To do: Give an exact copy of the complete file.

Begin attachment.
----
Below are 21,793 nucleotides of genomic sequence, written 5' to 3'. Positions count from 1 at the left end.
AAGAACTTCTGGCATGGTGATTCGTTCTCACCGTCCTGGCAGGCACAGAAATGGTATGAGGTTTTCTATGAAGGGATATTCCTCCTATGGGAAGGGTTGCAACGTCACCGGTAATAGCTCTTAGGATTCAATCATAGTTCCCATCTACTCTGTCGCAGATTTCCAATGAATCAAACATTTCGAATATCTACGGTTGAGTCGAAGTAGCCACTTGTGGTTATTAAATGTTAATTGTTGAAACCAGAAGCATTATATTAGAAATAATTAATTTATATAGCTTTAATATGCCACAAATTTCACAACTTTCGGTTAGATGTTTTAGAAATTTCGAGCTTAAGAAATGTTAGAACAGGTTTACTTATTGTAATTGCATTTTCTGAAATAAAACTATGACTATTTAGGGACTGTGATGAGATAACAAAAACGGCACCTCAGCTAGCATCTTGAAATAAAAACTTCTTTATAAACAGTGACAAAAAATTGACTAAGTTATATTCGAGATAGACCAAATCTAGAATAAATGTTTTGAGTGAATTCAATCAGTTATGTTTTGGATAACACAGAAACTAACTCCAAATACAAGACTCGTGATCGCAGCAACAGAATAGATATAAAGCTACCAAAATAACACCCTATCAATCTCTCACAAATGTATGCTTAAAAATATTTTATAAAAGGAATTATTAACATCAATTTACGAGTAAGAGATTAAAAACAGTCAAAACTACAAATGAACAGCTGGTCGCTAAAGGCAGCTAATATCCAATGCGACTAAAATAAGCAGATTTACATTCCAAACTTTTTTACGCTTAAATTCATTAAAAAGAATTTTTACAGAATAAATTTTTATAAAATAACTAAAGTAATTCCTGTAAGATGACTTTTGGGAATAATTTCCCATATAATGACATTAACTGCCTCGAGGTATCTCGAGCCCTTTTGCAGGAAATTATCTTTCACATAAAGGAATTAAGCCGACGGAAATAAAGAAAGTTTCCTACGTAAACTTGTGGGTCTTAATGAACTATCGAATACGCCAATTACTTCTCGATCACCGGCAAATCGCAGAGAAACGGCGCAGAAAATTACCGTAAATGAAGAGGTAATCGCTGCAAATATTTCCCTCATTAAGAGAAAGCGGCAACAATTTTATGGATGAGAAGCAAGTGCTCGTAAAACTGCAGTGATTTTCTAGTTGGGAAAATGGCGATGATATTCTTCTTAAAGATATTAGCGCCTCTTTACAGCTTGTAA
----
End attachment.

Below are 21,793 nucleotides of genomic sequence, written 5' to 3'. Positions count from 1 at the left end.
AAGAACTTCTGGCATGGTGATTCGTTCTCACCGTCCTGGCAGGCACAGAAATGGTATGAGGTTTTCTATGAAGGGATATTCCTCCTATGGGAAGGGTTGCAACGTCACCGGTAATAGCTCTTAGGATTCAATCATAGTTCCCATCTACTCTGTCGCAGATTTCCAATGAATCAAACATTTCGAATATCTACGGTTGAGTCGAAGTAGCCACTTGTGGTTATTAAATGTTAATTGTTGAAACCAGAAGCATTATATTAGAAATAATTAATTTATATAGCTTTAATATGCCACAAATTTCACAACTTTCGGTTAGATGTTTTAGAAATTTCGAGCTTAAGAAATGTTAGAACAGGTTTACTTATTGTAATTGCATTTTCTGAAATAAAACTATGACTATTTAGGGACTGTGATGAGATAACAAAAACGGCACCTCAGCTAGCATCTTGAAATAAAAACTTCTTTATAAACAGTGACAAAAAATTGACTAAGTTATATTCGAGATAGACCAAATCTAGAATAAATGTTTTGAGTGAATTCAATCAGTTATGTTTTGGATAACACAGAAACTAACTCCAAATACAAGACTCGTGATCGCAGCAACAGAATAGATATAAAGCTACCAAAATAACACCCTATCAATCTCTCACAAATGTATGCTTAAAAATATTTTATAAAAGGAATTATTAACATCAATTTACGAGTAAGAGATTAAAAACAGTCAAAACTACAAATGAACAGCTGGTCGCTAAAGGCAGCTAATATCCAATGCGACTAAAATAAGCAGATTTACATTCCAAACTTTTTTACGCTTAAATTCATTAAAAAGAATTTTTACAGAATAAATTTTTATAAAATAACTAAAGTAATTCCTGTAAGATGACTTTTGGGAATAATTTCCCATATAATGACATTAACTGCCTCGAGGTATCTCGAGCCCTTTTGCAGGAAATTATCTTTCACATAAAGGAATTAAGCCGACGGAAATAAAGAAAGTTTCCTACGTAAACTTGTGGGTCTTAATGAACTATCGAATACGCCAATTACTTCTCGATCACCGGCAAATCGCAGAGAAACGGCGCAGAAAATTACCGTAAATGAAGAGGTAATCGCTGCAAATATTTCCCTCATTAAGAGAAAGCGGCAACAATTTTATGGATGAGAAGCAAGTGCTCGTAAAACTGCAGTGATTTTCTAGTTGGGAAAATGGCGATGATATTCTTCTTAAAGATATTAGCGCCTCTTTACAGCTTGTAA